Why is the Flu Season More Severe This Winter?

BANGOR, ME (WABI) - Like clockwork,each winter we deal with the flu.

But this year is of particular concern...both in the number of cases of influenza as well as its severity.

Joy Hollowell tells why this season is so different.

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The latest report from the Maine Center for Disease Control and Prevention show close to 1,200 people testing positive for the flu so far this season. Of those, 21 cases resulted in death.
http://www.maine.gov/dhhs/mecdc/infectious-disease/epi/influenza/influenza-surveillance-weekly-updates.shtml

"The strain that's circulating this year has a much higher rate of complications," says Dr. Felicity Homsted, Chief Pharmacy Officer for Penobscot Community Health Care. "It's much more severe than we typically see so we're seeing more hospitalizations."

The vaccine typically covers three to four strains of the flu.

"People are pretty familiar with H1N1. We saw that rise a few years ago," explains Homsted. "This year we can think of it as a similar idea, The strain that we're seeing most predominantly is H3N2."

Homsted says this year's flu vaccine matches 97% of that H3 strain.

"Which still sounds really good," she says, "but where it is a much more severe form of the flu in that strain, people are seeing much more effect by it."

The number of people getting the flu vaccine is down this year, according to state reports. Homsted believes that a report in the New England Journal of Medicine last November may be partly to blame.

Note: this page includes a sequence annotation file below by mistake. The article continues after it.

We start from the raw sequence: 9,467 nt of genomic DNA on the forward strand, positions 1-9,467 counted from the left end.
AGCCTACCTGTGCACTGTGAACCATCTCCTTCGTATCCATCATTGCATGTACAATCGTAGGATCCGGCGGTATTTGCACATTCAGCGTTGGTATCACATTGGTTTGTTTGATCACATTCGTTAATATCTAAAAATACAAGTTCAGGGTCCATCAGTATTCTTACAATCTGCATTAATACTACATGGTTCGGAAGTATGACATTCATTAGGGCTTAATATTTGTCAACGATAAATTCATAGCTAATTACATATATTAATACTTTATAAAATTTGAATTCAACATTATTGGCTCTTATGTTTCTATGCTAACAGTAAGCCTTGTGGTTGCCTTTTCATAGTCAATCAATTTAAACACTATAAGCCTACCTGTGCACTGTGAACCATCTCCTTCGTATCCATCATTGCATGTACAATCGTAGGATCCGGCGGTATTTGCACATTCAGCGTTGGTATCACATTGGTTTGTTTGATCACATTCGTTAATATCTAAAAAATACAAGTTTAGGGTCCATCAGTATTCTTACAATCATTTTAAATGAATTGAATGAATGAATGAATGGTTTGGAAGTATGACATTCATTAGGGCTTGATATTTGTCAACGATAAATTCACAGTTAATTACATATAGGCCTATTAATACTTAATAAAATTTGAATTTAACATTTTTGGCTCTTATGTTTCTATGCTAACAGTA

Http://www.nejm.org/doi/full/10.1056/NEJMp1714916

"It predicted that this year's vaccine would not be a good match," she says. Homsted acknowledges that flu vaccines in the last two to three years have proven to be poor matches to the strain that season. Nonetheless, she points out, even if a vaccine is not a perfect match, it still boosts your immune system to the strains.

Those with the flu typically have a fever, muscle aches and pains.

"You're going to feel like you've had everything knocked out of you," Homsted says with a smile.

And this year, the symptoms are lasting longer, up to one week and even more in some cases.

If you think you have the flu, Homsted says get to a doctor right away. They can prescribe Tamiflu within the first 24 to 48 hours to help reduce the severity of the illness. That's also the case for people exposed to patients with influenza.

Homsted says the majority of flu outbreaks this year are showing up in long term care facilities so those folks are of particular concern for exposure.

The best defense, she says, is still to wash you hands.

Http://www.nejm.org/doi/full/10.1056/NEJMp1714916

http://www.maine.gov/dhhs/mecdc/infectious-disease/epi/influenza/influenza-surveillance-weekly-updates.shtml